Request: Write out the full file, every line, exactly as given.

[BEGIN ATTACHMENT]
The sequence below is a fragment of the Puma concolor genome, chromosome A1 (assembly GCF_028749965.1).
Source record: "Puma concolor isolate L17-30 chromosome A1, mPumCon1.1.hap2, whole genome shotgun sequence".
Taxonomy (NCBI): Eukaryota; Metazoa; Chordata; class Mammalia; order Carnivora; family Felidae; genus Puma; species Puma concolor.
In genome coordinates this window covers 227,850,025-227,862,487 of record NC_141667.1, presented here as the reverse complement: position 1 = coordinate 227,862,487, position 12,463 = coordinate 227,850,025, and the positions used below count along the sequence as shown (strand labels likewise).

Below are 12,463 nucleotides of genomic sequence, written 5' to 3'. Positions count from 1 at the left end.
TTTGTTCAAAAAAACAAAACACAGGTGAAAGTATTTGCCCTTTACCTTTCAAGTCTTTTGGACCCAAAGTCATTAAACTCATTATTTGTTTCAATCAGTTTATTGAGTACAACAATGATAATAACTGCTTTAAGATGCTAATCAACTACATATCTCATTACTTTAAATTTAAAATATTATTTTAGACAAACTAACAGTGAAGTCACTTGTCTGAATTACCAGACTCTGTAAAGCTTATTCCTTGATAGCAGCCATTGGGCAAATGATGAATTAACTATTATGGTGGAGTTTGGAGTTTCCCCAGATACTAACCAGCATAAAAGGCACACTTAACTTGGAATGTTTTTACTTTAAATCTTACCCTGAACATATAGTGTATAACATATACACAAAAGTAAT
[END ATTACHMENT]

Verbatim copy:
The sequence below is a fragment of the Puma concolor genome, chromosome A1 (assembly GCF_028749965.1).
Source record: "Puma concolor isolate L17-30 chromosome A1, mPumCon1.1.hap2, whole genome shotgun sequence".
Taxonomy (NCBI): Eukaryota; Metazoa; Chordata; class Mammalia; order Carnivora; family Felidae; genus Puma; species Puma concolor.
In genome coordinates this window covers 227,850,025-227,862,487 of record NC_141667.1, presented here as the reverse complement: position 1 = coordinate 227,862,487, position 12,463 = coordinate 227,850,025, and the positions used below count along the sequence as shown (strand labels likewise).

Below are 12,463 nucleotides of genomic sequence, written 5' to 3'. Positions count from 1 at the left end.
TTTGTTCAAAAAAACAAAACACAGGTGAAAGTATTTGCCCTTTACCTTTCAAGTCTTTTGGACCCAAAGTCATTAAACTCATTATTTGTTTCAATCAGTTTATTGAGTACAACAATGATAATAACTGCTTTAAGATGCTAATCAACTACATATCTCATTACTTTAAATTTAAAATATTATTTTAGACAAACTAACAGTGAAGTCACTTGTCTGAATTACCAGACTCTGTAAAGCTTATTCCTTGATAGCAGCCATTGGGCAAATGATGAATTAACTATTATGGTGGAGTTTGGAGTTTCCCCAGATACTAACCAGCATAAAAGGCACACTTAACTTGGAATGTTTTTACTTTAAATCTTACCCTGAACATATAGTGTATAACATATACACAAAAGTAAT